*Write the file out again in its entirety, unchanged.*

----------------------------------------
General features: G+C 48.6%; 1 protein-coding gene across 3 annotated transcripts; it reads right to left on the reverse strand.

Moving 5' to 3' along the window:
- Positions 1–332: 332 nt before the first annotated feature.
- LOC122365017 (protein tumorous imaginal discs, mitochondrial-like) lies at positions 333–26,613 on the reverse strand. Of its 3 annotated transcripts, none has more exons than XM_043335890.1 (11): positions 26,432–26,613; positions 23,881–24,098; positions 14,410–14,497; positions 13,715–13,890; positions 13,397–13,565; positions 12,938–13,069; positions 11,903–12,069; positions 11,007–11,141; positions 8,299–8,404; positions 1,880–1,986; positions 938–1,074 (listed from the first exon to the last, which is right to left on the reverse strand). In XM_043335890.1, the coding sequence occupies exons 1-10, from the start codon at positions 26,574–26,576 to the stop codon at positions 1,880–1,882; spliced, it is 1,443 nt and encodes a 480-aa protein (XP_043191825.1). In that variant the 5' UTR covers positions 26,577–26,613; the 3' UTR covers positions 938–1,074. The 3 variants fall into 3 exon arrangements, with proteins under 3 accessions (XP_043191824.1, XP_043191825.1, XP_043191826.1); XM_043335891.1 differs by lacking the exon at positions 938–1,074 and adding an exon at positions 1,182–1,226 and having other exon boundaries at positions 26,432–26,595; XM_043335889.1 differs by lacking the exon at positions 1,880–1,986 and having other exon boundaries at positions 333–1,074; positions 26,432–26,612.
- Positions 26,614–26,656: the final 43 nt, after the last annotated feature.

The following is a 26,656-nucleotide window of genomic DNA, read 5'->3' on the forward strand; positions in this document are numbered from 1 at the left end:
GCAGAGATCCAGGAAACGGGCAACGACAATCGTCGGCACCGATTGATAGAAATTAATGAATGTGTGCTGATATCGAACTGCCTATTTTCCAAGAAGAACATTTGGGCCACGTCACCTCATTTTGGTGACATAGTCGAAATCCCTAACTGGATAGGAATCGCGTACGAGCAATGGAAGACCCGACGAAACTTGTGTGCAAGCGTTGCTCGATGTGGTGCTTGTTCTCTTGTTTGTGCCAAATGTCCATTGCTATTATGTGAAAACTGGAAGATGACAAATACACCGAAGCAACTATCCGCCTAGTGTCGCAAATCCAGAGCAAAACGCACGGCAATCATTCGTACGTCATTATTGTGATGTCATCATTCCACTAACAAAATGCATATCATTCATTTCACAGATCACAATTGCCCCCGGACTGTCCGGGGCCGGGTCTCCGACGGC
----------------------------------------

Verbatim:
General features: G+C 48.6%; 1 protein-coding gene across 3 annotated transcripts; it reads right to left on the reverse strand.

Moving 5' to 3' along the window:
- Positions 1–332: 332 nt before the first annotated feature.
- LOC122365017 (protein tumorous imaginal discs, mitochondrial-like) lies at positions 333–26,613 on the reverse strand. Of its 3 annotated transcripts, none has more exons than XM_043335890.1 (11): positions 26,432–26,613; positions 23,881–24,098; positions 14,410–14,497; positions 13,715–13,890; positions 13,397–13,565; positions 12,938–13,069; positions 11,903–12,069; positions 11,007–11,141; positions 8,299–8,404; positions 1,880–1,986; positions 938–1,074 (listed from the first exon to the last, which is right to left on the reverse strand). In XM_043335890.1, the coding sequence occupies exons 1-10, from the start codon at positions 26,574–26,576 to the stop codon at positions 1,880–1,882; spliced, it is 1,443 nt and encodes a 480-aa protein (XP_043191825.1). In that variant the 5' UTR covers positions 26,577–26,613; the 3' UTR covers positions 938–1,074. The 3 variants fall into 3 exon arrangements, with proteins under 3 accessions (XP_043191824.1, XP_043191825.1, XP_043191826.1); XM_043335891.1 differs by lacking the exon at positions 938–1,074 and adding an exon at positions 1,182–1,226 and having other exon boundaries at positions 26,432–26,595; XM_043335889.1 differs by lacking the exon at positions 1,880–1,986 and having other exon boundaries at positions 333–1,074; positions 26,432–26,612.
- Positions 26,614–26,656: the final 43 nt, after the last annotated feature.

The following is a 26,656-nucleotide window of genomic DNA, read 5'->3' on the forward strand; positions in this document are numbered from 1 at the left end:
GCAGAGATCCAGGAAACGGGCAACGACAATCGTCGGCACCGATTGATAGAAATTAATGAATGTGTGCTGATATCGAACTGCCTATTTTCCAAGAAGAACATTTGGGCCACGTCACCTCATTTTGGTGACATAGTCGAAATCCCTAACTGGATAGGAATCGCGTACGAGCAATGGAAGACCCGACGAAACTTGTGTGCAAGCGTTGCTCGATGTGGTGCTTGTTCTCTTGTTTGTGCCAAATGTCCATTGCTATTATGTGAAAACTGGAAGATGACAAATACACCGAAGCAACTATCCGCCTAGTGTCGCAAATCCAGAGCAAAACGCACGGCAATCATTCGTACGTCATTATTGTGATGTCATCATTCCACTAACAAAATGCATATCATTCATTTCACAGATCACAATTGCCCCCGGACTGTCCGGGGCCGGGTCTCCGACGGC